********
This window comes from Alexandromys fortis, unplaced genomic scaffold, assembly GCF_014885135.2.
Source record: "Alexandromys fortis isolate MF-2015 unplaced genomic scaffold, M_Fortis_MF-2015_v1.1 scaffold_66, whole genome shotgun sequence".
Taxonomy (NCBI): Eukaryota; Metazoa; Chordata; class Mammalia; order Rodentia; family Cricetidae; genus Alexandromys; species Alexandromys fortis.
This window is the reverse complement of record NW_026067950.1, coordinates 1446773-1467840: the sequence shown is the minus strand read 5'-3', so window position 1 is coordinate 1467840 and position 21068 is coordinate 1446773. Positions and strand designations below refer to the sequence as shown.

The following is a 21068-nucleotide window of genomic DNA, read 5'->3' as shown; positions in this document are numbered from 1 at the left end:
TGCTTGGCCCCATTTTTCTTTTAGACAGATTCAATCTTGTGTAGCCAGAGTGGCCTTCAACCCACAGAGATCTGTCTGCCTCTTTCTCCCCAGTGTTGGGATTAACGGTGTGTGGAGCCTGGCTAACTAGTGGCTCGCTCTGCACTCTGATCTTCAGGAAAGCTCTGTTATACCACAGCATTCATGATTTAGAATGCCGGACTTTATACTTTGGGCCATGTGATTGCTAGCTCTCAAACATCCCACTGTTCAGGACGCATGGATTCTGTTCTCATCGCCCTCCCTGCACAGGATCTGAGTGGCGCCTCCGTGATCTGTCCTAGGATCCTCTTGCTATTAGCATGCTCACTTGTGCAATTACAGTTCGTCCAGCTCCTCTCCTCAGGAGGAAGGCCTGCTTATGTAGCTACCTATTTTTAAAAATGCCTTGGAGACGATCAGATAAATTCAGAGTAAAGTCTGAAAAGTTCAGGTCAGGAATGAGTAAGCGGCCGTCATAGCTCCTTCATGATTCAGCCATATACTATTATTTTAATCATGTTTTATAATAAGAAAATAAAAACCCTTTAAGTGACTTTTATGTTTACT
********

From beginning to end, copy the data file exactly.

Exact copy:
This window comes from Alexandromys fortis, unplaced genomic scaffold, assembly GCF_014885135.2.
Source record: "Alexandromys fortis isolate MF-2015 unplaced genomic scaffold, M_Fortis_MF-2015_v1.1 scaffold_66, whole genome shotgun sequence".
Taxonomy (NCBI): Eukaryota; Metazoa; Chordata; class Mammalia; order Rodentia; family Cricetidae; genus Alexandromys; species Alexandromys fortis.
This window is the reverse complement of record NW_026067950.1, coordinates 1446773-1467840: the sequence shown is the minus strand read 5'-3', so window position 1 is coordinate 1467840 and position 21068 is coordinate 1446773. Positions and strand designations below refer to the sequence as shown.

The following is a 21068-nucleotide window of genomic DNA, read 5'->3' as shown; positions in this document are numbered from 1 at the left end:
TGCTTGGCCCCATTTTTCTTTTAGACAGATTCAATCTTGTGTAGCCAGAGTGGCCTTCAACCCACAGAGATCTGTCTGCCTCTTTCTCCCCAGTGTTGGGATTAACGGTGTGTGGAGCCTGGCTAACTAGTGGCTCGCTCTGCACTCTGATCTTCAGGAAAGCTCTGTTATACCACAGCATTCATGATTTAGAATGCCGGACTTTATACTTTGGGCCATGTGATTGCTAGCTCTCAAACATCCCACTGTTCAGGACGCATGGATTCTGTTCTCATCGCCCTCCCTGCACAGGATCTGAGTGGCGCCTCCGTGATCTGTCCTAGGATCCTCTTGCTATTAGCATGCTCACTTGTGCAATTACAGTTCGTCCAGCTCCTCTCCTCAGGAGGAAGGCCTGCTTATGTAGCTACCTATTTTTAAAAATGCCTTGGAGACGATCAGATAAATTCAGAGTAAAGTCTGAAAAGTTCAGGTCAGGAATGAGTAAGCGGCCGTCATAGCTCCTTCATGATTCAGCCATATACTATTATTTTAATCATGTTTTATAATAAGAAAATAAAAACCCTTTAAGTGACTTTTATGTTTACT